Car logbook template
A car logbook can help you get the most from your legitimate work-related vehicle use. Download this free car logbook template so you can keep track of each business trip you take.
How to complete your logbook
To work out your business use percentage, you need to keep a logbook for your car for a “typical” 12 week period. These must be 12 consecutive weeks (i.e. 12 weeks in a row).
Your logbook must include every trip you take – not just your business related trips.
The logbook must include the following details:
- date for each journey
- start and finish times for each journey
- start and finish odometer readings for each journey
- total number of kilometres for each journey
- reason for each journey
- start and finish dates for the logbook period
- start and finish odometer readings for the logbook period
- total number of kilometres travelled during the period
- business use percentage for the period
Does the logbook method sound like a lot of effort?
It’s not really when you think about it. Each entry takes literally 30 seconds and when you get a bigger tax refund at tax time you’ll be glad you took the time!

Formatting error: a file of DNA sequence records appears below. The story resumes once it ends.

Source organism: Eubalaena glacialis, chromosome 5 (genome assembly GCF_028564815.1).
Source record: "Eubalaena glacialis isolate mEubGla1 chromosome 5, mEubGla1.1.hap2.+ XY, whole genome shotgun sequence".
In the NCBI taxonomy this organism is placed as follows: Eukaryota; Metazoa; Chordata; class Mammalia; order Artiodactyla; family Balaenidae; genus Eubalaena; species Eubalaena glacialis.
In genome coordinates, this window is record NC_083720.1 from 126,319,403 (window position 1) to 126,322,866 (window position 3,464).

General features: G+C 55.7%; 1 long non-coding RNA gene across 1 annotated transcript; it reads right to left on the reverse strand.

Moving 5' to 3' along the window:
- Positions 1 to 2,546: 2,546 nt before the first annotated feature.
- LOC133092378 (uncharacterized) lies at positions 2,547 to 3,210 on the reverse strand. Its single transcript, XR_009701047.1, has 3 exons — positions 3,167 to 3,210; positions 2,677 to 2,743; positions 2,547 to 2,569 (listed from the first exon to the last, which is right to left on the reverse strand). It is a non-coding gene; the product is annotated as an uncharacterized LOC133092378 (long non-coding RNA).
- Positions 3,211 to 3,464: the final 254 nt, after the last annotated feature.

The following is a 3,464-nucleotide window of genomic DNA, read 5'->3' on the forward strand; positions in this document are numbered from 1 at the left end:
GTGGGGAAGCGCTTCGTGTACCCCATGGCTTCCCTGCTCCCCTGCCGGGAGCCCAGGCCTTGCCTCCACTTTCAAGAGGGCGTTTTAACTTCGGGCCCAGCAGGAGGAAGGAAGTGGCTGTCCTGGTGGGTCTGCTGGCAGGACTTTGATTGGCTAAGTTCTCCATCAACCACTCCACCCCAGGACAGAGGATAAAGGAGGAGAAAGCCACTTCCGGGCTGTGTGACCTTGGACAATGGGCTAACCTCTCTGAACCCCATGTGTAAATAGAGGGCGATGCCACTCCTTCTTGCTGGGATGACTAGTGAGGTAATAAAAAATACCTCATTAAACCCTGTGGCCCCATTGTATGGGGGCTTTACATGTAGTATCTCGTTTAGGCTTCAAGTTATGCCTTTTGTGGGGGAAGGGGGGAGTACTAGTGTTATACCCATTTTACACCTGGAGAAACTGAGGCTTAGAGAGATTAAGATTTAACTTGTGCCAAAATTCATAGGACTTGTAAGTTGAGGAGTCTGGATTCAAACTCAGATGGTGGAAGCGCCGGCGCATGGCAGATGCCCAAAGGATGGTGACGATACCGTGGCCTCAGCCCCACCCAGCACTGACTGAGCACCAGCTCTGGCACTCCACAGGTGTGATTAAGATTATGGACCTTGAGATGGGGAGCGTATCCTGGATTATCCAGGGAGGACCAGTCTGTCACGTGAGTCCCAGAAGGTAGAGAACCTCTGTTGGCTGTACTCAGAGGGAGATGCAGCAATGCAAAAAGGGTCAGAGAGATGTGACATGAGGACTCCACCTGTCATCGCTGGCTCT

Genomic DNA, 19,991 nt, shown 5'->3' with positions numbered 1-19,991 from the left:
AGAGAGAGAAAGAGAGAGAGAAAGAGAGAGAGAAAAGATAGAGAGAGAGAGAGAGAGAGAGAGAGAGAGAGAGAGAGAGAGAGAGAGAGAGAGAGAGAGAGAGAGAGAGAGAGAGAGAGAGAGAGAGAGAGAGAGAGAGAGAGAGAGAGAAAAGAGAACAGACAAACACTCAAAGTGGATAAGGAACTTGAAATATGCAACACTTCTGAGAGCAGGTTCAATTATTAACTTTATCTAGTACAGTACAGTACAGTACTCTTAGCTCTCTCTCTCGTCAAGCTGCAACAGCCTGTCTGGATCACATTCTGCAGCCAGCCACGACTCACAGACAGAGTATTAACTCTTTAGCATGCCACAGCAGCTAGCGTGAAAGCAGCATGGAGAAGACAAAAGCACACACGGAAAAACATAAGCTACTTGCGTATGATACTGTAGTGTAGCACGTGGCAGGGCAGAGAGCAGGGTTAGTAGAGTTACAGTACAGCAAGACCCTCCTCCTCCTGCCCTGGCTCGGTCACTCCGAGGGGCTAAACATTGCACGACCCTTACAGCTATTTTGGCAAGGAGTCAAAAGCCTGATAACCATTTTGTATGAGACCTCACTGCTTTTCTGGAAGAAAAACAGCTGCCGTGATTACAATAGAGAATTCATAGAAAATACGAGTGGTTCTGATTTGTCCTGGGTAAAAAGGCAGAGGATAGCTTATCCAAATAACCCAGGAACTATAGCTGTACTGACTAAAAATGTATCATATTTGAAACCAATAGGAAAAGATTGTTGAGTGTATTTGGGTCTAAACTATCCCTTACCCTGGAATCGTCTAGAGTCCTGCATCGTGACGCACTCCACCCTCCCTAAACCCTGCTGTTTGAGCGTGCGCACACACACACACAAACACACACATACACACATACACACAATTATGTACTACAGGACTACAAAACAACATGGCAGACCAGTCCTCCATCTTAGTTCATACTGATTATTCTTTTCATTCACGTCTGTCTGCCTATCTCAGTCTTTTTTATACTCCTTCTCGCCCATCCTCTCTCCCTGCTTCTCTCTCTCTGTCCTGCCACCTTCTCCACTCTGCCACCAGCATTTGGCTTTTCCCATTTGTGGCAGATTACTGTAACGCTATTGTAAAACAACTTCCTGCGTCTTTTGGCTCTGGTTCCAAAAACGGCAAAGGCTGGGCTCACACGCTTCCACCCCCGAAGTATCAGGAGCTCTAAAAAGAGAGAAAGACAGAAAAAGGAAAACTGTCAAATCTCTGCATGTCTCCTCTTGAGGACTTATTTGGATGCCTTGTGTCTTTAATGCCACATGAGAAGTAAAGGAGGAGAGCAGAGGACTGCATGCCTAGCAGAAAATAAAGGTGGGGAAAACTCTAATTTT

Etax Special Tip: Don’t start your logbook if you have holidays coming up in the next 12 weeks. You’ll end up recording less work-related kilometres than usual and your refund won’t be as big!
If you would like help to make sure you fill out your logbook correctly, don’t hesitate to get in touch with us via Live Chat or Secure messages from within your Etax account.
How to calculate your business use percentage
Once you’ve completed your 12 week logbook, you’ll be able to calculate your car’s business use percentage.
To do this, divide your business use kilometres by your total kilometres, then multiply by 100.
So, for example, if you travel 4,000 kilometres in total for the 12 week period, and 2,200 of these were for business-specific purposes, you would do the following calculation:
2,200 ÷ 4,000 × 100 = 55%
In this example, your car’s business use percentage would be 55%. This means that you could claim 55% of all your vehicle expenses for the financial year.